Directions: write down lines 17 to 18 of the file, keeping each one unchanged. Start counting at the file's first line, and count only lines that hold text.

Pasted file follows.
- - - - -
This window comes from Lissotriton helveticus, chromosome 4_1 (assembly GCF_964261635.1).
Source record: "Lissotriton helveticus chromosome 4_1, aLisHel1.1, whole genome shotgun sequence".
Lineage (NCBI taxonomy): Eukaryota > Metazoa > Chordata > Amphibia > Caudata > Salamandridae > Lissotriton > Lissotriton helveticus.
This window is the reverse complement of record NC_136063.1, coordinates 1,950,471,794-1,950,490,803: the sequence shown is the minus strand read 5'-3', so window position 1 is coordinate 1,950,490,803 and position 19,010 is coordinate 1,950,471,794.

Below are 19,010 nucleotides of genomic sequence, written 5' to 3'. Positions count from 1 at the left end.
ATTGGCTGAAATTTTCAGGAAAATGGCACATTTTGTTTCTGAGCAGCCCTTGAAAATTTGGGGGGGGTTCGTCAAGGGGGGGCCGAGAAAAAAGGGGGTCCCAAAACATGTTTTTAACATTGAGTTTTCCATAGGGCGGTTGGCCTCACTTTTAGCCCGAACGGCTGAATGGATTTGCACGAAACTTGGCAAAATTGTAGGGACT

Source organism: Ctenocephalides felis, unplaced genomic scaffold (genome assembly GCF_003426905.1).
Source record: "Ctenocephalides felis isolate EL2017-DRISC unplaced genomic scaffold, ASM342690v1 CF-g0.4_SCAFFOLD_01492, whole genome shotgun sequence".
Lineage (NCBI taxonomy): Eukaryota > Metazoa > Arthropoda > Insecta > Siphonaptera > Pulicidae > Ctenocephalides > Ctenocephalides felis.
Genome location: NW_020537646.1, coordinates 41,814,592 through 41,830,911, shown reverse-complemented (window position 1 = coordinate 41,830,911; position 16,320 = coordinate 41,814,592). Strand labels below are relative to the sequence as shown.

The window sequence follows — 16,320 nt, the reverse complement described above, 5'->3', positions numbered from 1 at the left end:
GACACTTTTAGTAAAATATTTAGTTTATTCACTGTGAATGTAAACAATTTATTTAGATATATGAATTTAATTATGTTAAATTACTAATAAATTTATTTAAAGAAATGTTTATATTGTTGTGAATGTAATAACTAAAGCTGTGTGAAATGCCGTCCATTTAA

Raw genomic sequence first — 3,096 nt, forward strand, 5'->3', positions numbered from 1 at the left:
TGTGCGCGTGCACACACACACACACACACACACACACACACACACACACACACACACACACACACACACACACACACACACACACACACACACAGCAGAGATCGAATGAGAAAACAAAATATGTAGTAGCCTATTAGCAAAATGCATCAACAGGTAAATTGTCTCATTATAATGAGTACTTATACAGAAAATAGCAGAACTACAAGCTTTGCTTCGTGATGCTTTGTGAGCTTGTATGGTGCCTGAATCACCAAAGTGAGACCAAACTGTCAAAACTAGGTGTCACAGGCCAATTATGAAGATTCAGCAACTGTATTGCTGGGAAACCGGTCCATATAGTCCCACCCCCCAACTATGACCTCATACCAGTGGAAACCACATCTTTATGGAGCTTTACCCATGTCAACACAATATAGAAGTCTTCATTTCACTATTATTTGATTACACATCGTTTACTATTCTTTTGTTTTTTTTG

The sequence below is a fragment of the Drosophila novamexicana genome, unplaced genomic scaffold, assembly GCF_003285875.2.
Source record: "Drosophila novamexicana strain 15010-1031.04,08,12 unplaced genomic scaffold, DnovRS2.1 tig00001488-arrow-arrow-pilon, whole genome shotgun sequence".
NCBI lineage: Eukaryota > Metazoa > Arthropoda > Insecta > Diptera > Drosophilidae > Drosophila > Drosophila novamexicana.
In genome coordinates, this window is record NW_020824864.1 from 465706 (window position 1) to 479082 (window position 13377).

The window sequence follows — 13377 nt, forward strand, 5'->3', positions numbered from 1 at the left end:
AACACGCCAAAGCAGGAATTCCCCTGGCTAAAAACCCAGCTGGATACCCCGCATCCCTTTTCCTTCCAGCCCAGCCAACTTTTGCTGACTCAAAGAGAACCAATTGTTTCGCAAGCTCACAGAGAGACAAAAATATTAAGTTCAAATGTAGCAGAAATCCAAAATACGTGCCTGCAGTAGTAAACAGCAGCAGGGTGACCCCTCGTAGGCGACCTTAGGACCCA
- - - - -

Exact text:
NCBI lineage: Eukaryota > Metazoa > Arthropoda > Insecta > Diptera > Drosophilidae > Drosophila > Drosophila novamexicana.
In genome coordinates, this window is record NW_020824864.1 from 465706 (window position 1) to 479082 (window position 13377).